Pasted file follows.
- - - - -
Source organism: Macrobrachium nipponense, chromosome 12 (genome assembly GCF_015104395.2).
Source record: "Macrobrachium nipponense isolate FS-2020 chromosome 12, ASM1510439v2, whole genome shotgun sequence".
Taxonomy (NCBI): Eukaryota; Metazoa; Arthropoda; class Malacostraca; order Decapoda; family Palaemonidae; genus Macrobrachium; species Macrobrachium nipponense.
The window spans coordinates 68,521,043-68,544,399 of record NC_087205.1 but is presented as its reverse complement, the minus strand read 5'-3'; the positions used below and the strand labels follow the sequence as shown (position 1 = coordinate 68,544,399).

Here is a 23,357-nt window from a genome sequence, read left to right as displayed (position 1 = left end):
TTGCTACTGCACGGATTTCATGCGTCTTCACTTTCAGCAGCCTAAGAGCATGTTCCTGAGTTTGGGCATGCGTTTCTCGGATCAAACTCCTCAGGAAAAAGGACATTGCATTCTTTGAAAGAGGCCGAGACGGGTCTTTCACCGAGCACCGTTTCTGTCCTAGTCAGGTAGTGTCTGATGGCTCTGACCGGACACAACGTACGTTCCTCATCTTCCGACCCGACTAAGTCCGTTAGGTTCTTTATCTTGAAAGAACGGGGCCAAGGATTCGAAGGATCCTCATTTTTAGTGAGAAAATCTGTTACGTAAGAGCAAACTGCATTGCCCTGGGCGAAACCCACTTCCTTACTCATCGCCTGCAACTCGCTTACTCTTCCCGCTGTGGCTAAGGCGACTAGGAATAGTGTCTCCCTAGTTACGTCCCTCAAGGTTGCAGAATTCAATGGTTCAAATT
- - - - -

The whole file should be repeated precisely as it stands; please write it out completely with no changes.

Source organism: Macrobrachium nipponense, chromosome 12 (genome assembly GCF_015104395.2).
Source record: "Macrobrachium nipponense isolate FS-2020 chromosome 12, ASM1510439v2, whole genome shotgun sequence".
Taxonomy (NCBI): Eukaryota; Metazoa; Arthropoda; class Malacostraca; order Decapoda; family Palaemonidae; genus Macrobrachium; species Macrobrachium nipponense.
The window spans coordinates 68,521,043-68,544,399 of record NC_087205.1 but is presented as its reverse complement, the minus strand read 5'-3'; the positions used below and the strand labels follow the sequence as shown (position 1 = coordinate 68,544,399).

Here is a 23,357-nt window from a genome sequence, read left to right as displayed (position 1 = left end):
TTGCTACTGCACGGATTTCATGCGTCTTCACTTTCAGCAGCCTAAGAGCATGTTCCTGAGTTTGGGCATGCGTTTCTCGGATCAAACTCCTCAGGAAAAAGGACATTGCATTCTTTGAAAGAGGCCGAGACGGGTCTTTCACCGAGCACCGTTTCTGTCCTAGTCAGGTAGTGTCTGATGGCTCTGACCGGACACAACGTACGTTCCTCATCTTCCGACCCGACTAAGTCCGTTAGGTTCTTTATCTTGAAAGAACGGGGCCAAGGATTCGAAGGATCCTCATTTTTAGTGAGAAAATCTGTTACGTAAGAGCAAACTGCATTGCCCTGGGCGAAACCCACTTCCTTACTCATCGCCTGCAACTCGCTTACTCTTCCCGCTGTGGCTAAGGCGACTAGGAATAGTGTCTCCCTAGTTACGTCCCTCAAGGTTGCAGAATTCAATGGTTCAAATT